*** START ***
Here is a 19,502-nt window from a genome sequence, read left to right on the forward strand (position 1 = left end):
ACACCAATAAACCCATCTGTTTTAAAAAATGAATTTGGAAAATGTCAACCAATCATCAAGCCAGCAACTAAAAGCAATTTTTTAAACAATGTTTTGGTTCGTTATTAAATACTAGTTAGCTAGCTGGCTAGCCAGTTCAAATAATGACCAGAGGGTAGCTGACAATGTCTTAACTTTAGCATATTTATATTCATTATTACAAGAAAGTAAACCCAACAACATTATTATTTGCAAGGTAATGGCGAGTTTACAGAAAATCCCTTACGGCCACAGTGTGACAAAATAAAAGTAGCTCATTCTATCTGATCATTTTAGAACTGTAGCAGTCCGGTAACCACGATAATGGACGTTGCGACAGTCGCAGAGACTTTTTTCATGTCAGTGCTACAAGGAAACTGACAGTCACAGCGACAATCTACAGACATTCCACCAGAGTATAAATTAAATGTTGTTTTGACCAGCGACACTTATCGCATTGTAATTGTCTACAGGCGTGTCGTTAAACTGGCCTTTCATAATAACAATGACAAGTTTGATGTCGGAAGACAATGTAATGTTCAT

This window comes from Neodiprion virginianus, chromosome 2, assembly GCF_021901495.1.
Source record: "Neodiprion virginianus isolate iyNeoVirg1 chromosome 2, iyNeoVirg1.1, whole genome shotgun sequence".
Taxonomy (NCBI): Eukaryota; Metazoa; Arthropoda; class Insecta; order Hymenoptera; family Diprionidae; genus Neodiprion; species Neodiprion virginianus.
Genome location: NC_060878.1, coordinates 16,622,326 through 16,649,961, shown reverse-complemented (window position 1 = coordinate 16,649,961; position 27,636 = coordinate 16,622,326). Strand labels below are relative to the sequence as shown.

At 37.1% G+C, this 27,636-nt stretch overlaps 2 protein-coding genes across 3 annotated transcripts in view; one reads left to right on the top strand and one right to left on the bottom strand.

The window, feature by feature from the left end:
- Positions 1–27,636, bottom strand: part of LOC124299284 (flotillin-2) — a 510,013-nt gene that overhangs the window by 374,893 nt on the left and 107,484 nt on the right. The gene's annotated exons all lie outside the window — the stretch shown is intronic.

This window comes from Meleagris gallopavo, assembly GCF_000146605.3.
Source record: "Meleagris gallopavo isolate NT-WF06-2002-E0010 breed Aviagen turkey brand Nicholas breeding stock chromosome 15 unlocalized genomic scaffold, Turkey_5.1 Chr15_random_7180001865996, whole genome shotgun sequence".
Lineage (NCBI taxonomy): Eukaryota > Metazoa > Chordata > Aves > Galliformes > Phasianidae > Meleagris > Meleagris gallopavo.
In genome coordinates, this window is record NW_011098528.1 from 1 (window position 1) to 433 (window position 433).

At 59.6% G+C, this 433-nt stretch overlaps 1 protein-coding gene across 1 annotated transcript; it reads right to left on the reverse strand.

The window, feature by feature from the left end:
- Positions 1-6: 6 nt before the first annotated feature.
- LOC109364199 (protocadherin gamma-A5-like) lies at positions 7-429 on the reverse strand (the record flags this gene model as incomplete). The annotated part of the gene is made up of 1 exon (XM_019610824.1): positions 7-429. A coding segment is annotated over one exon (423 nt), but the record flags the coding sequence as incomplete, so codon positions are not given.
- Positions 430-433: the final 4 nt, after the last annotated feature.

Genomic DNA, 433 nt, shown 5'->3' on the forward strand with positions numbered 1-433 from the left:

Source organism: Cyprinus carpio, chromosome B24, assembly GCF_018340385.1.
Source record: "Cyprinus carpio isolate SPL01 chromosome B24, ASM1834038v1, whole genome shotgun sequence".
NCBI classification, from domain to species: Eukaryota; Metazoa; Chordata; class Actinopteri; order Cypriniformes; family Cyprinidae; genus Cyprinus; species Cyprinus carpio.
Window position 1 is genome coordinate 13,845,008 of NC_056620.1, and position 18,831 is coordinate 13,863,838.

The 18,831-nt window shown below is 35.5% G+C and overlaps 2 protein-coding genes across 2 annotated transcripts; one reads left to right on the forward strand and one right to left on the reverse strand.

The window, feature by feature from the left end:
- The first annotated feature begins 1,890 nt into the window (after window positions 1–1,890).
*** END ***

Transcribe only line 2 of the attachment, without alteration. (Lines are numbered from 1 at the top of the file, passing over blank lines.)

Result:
ACACCAATAAACCCATCTGTTTTAAAAAATGAATTTGGAAAATGTCAACCAATCATCAAGCCAGCAACTAAAAGCAATTTTTTAAACAATGTTTTGGTTCGTTATTAAATACTAGTTAGCTAGCTGGCTAGCCAGTTCAAATAATGACCAGAGGGTAGCTGACAATGTCTTAACTTTAGCATATTTATATTCATTATTACAAGAAAGTAAACCCAACAACATTATTATTTGCAAGGTAATGGCGAGTTTACAGAAAATCCCTTACGGCCACAGTGTGACAAAATAAAAGTAGCTCATTCTATCTGATCATTTTAGAACTGTAGCAGTCCGGTAACCACGATAATGGACGTTGCGACAGTCGCAGAGACTTTTTTCATGTCAGTGCTACAAGGAAACTGACAGTCACAGCGACAATCTACAGACATTCCACCAGAGTATAAATTAAATGTTGTTTTGACCAGCGACACTTATCGCATTGTAATTGTCTACAGGCGTGTCGTTAAACTGGCCTTTCATAATAACAATGACAAGTTTGATGTCGGAAGACAATGTAATGTTCAT